Wednesday, 16 December 2015


This song was written  by Bob Geldof and Midge Ure in reaction to television reports of the 1983–85 famine in Ethiopia. It was first recorded in 1984 by Band Aid , a group of British and Irish  singers who got together to raise money for Ethiopia. Diphthong sounds are exploited this time in this song /aɪ/  /eɪ/  /əʊ/  /ɪə/  /ɒɪ/. 
-  Watch and listen to Do they Know it's Christmas and fill in the         gaps with  the missing words.
-  Can you guess who the singers are?

Thursday, 9 April 2015


Listen to Pure by Liverpool band, The Lightning Seeds,  to help you identify some vowel and diphthong sounds  /ɑː/  /e/  /ɪː/  /ɪ/  /əʊ/   /aɪ/  and /uː/ and  also to celebrate the birth of a new pure and growing webpage  Habla Idiomas EOI intended to gather and share information and material for teachers and students at the State  School of Languages in Spain, EOIs (Escuelas Oficiales de Idiomas).

As you listen to the song,  fill in the gaps by clicking on the clue buttons which help you identify the vowel or diphthong sounds the missing words contain.

Thursday, 28 November 2013

PAST OR PRESENT? /s/, /d/ or /t/? RUN BABY RUN

Here's a song, Run Baby Run, by Sheryl Crow to  help you identify present and past verb forms from the pronunciation of final consonants /s/,  /z/,   /d/  or  /t/.  Also to homage a good friend.

Listen to the song and fill in the gaps with the correct verb form, present or  past, according to what you hear. Click first on the clue, the infinitive of the verb written phonetically.

Tuesday, 24 September 2013


Hi there. Be ready to sooth your ears and read some phonetic transcription to identify the vowel sounds   /ɑː/  /æ/  /ʌ/  /e/  /ɜː/  /ɪ/  /iː/  /ɒ/  /ɔː/ /ʊ/  /uː/   through the lyrics of the song Splitter by Calexico   transcribed phonetically with the programme PhoTransEdit.

Listen to the song  and do the gap-fill exercise while listening and reading the phonetically transcribed lyrics. Click on the clue button to get a vowel phoneme  /ɑː/  /æ/  /ʌ/  /e/  /ɜː/  /ɪ/  /iː/  /ɒ/  /ɔː/ /ʊ/  /uː/ the missing word contains. Write the word in ordinary English spelling.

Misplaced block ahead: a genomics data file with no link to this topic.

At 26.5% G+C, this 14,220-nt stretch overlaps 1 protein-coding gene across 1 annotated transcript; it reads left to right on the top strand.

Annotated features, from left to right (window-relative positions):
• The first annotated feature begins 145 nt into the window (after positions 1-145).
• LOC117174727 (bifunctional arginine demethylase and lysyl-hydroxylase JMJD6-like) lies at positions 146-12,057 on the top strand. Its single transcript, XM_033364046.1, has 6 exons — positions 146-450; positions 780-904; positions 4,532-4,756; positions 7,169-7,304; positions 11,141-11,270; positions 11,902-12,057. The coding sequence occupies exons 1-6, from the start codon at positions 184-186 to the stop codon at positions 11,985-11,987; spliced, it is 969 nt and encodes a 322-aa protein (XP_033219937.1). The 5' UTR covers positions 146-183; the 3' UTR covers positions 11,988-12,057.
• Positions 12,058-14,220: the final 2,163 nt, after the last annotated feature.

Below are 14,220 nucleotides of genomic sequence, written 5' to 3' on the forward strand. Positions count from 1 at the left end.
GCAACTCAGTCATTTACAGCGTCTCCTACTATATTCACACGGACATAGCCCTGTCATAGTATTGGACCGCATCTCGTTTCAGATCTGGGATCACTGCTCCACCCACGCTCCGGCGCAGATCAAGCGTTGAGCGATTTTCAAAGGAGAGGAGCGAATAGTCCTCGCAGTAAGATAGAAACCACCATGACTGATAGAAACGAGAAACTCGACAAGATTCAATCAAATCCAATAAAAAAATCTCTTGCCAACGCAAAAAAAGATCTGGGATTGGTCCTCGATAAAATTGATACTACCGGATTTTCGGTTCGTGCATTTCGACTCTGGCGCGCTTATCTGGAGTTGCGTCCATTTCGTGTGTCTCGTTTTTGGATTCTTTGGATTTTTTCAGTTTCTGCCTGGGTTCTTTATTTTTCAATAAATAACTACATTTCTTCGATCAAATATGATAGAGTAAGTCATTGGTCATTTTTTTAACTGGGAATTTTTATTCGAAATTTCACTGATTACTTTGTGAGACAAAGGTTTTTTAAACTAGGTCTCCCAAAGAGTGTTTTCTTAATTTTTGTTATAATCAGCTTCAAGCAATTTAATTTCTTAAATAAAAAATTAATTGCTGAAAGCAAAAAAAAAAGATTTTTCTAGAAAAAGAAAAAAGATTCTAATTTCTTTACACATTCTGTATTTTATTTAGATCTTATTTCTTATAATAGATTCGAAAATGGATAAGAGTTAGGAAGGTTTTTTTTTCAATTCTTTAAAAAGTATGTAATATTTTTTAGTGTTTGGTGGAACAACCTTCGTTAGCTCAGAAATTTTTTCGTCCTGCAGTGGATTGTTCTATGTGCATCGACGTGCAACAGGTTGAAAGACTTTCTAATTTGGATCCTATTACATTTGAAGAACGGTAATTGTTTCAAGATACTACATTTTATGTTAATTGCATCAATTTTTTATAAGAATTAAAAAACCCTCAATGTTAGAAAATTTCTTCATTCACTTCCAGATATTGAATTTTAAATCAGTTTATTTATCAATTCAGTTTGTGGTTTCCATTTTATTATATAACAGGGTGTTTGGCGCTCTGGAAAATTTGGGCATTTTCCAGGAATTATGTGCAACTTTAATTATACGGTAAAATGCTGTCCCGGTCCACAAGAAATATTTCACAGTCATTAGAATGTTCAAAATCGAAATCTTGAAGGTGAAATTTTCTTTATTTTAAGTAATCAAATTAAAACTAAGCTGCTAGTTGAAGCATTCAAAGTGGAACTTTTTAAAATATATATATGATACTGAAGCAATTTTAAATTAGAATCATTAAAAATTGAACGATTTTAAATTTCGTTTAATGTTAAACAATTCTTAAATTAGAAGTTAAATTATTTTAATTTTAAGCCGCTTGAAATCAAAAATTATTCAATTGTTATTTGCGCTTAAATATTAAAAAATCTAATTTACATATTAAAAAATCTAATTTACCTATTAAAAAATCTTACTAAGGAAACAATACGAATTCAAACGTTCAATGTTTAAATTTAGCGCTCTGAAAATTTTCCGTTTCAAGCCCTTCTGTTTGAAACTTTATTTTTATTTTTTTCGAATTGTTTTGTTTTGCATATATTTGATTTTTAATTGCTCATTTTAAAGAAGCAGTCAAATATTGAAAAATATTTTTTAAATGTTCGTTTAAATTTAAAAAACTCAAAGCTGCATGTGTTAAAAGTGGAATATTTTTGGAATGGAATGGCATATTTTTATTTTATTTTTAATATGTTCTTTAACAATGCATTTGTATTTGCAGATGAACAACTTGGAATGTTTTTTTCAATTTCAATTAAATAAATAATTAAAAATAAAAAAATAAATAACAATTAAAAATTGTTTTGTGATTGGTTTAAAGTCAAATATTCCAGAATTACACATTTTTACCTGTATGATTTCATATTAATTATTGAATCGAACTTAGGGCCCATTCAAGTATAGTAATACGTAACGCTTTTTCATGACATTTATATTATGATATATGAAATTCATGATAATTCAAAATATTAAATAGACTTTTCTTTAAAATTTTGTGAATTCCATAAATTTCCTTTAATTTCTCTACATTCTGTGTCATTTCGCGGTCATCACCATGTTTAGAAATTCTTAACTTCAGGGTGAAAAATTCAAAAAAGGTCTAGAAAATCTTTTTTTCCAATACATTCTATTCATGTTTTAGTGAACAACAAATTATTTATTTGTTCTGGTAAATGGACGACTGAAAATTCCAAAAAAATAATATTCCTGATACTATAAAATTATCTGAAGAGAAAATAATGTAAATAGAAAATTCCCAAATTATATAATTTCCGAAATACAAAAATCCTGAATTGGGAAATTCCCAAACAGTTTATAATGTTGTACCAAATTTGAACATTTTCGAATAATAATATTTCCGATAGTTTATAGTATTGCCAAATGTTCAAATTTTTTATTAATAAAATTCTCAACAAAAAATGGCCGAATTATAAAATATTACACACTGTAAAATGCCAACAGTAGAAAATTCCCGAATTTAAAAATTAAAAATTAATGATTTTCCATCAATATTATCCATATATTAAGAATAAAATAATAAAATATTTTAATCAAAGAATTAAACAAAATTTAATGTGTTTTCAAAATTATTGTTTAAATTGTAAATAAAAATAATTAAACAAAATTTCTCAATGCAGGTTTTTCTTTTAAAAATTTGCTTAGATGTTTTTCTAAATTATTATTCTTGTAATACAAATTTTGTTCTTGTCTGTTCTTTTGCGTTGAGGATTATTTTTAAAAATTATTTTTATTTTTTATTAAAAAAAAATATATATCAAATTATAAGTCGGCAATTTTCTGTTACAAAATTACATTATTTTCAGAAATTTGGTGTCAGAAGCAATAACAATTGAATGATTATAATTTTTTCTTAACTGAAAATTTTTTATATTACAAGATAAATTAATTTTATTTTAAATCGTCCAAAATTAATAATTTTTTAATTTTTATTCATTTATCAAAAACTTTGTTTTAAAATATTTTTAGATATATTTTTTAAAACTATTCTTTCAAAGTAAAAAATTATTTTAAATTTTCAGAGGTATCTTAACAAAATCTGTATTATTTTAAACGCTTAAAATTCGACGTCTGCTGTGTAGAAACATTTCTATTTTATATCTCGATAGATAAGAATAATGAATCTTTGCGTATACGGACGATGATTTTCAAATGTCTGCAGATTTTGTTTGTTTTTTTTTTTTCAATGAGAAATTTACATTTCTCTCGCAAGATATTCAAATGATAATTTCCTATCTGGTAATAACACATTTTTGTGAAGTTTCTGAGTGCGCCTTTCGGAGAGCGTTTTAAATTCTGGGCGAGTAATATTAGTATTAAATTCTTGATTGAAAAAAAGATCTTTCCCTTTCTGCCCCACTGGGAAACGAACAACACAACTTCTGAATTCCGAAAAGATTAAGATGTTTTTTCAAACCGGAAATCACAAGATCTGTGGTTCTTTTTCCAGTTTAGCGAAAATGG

Friday, 20 April 2012


(By Rosa Maté Ibáñez and Ana López Pozo)

It's the little things that make the difference.

In this song, Littlest Things by Lilly Allen (made popular by the viral power of the net), you can learn to identify and practice glottal stop, represented in the International Phonetic Alphabet as /ʔ/. This is produced by obstructing the airflow in the vocal tract. In certain positions  it may be used as an allophone of the phoneme / t/; This is known as glottalling or glottal replacement of 't'. See tutorial on glottal stop .
T Glottalisation is one of the features of Cockney English. See Cockney rhyming slang. The term Cockney has both geographical and linguistic associations. Geographically and culturally, it often refers to working class Londoners, particularly those in the East End. Linguistically, it refers to the form of English spoken by this group. It used to be looked down on by some people but today it is becoming more common and accepted. Due to the influence of  television series and some presenters, Cokney has spread. This has led to the adoption of a mock Cockney (Mockney) accent by some celebrities  looking for street credibility.
  • Listen to the song and do the gap-fill exercise while listening. Click on the clue button to get a phonetic transcription of the missing words. The clues in the gap-fill exercise for this song, Littlest Things, focus on the t glottlalisation

  • Can you find any more words containing glottal stop in the song apart from the gapped ones?

Wednesday, 30 November 2011

COMMUNICATION. Linking consonants to vowels